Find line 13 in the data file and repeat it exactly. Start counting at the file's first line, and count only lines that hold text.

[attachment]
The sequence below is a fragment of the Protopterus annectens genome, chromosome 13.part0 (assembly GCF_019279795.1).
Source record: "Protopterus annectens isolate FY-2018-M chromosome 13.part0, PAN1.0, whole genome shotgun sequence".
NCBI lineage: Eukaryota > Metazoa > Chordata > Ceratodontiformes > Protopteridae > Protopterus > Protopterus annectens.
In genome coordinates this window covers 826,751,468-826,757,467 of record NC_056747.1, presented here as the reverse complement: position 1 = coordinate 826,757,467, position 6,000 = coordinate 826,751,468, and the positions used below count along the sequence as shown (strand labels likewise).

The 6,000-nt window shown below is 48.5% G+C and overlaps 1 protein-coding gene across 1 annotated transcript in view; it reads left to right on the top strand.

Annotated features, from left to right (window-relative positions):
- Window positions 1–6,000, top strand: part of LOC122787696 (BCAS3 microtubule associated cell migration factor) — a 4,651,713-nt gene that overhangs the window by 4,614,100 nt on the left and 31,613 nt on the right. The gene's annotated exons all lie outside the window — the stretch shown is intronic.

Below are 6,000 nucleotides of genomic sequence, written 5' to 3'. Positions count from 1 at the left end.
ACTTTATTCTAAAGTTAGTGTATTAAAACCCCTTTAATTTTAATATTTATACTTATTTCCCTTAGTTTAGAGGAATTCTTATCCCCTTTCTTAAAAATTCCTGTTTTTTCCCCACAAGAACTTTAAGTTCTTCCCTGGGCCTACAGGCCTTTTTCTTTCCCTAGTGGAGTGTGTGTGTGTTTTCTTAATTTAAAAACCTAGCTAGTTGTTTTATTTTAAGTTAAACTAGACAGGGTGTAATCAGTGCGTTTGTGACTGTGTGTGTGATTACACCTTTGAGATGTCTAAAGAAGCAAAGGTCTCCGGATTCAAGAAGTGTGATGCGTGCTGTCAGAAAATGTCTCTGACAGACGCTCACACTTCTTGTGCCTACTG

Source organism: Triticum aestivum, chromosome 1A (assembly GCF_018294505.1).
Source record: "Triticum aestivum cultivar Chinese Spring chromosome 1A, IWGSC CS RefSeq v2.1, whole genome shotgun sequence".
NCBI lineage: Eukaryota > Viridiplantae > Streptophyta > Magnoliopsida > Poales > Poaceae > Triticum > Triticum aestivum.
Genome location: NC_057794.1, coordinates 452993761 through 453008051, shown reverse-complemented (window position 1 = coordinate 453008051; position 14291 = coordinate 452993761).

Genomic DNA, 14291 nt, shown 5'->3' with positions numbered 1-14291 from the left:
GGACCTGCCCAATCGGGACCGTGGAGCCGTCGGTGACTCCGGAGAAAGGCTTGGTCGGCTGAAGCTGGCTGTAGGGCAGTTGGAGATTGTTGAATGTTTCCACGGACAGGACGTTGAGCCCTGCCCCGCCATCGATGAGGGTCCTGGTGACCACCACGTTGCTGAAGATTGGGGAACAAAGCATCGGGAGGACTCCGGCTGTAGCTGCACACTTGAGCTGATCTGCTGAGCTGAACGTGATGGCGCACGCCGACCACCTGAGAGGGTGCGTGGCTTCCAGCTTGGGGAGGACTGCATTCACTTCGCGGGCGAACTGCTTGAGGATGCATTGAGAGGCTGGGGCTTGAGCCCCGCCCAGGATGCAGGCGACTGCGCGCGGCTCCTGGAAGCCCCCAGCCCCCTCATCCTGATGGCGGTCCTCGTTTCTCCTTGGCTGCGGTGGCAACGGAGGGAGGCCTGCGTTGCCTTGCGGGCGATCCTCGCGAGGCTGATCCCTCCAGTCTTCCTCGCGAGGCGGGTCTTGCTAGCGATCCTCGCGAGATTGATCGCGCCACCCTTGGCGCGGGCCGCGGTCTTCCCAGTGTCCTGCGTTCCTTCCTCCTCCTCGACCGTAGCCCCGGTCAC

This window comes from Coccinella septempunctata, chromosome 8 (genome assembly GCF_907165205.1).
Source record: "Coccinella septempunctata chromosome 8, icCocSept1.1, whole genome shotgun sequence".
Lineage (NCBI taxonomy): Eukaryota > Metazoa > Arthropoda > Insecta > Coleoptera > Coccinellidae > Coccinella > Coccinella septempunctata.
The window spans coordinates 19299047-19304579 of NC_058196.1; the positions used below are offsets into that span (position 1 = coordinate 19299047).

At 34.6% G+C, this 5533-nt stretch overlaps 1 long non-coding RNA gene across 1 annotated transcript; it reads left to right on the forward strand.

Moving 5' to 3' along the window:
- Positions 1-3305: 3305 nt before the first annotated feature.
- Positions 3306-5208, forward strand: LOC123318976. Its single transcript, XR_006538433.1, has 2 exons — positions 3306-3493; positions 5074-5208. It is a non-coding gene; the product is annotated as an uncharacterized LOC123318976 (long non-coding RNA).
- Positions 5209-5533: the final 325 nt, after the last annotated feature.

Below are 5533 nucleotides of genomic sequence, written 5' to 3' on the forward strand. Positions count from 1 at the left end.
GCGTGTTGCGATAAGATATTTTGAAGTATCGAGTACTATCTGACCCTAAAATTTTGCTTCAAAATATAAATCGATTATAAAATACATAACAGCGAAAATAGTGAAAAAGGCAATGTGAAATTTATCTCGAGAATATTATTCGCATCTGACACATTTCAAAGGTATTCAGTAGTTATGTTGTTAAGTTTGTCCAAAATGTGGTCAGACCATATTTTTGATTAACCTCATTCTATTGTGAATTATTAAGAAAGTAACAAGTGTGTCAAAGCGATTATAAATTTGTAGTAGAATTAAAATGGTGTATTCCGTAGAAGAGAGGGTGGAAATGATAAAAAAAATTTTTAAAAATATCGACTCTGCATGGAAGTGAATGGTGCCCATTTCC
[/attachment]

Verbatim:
Genome location: NC_057794.1, coordinates 452993761 through 453008051, shown reverse-complemented (window position 1 = coordinate 453008051; position 14291 = coordinate 452993761).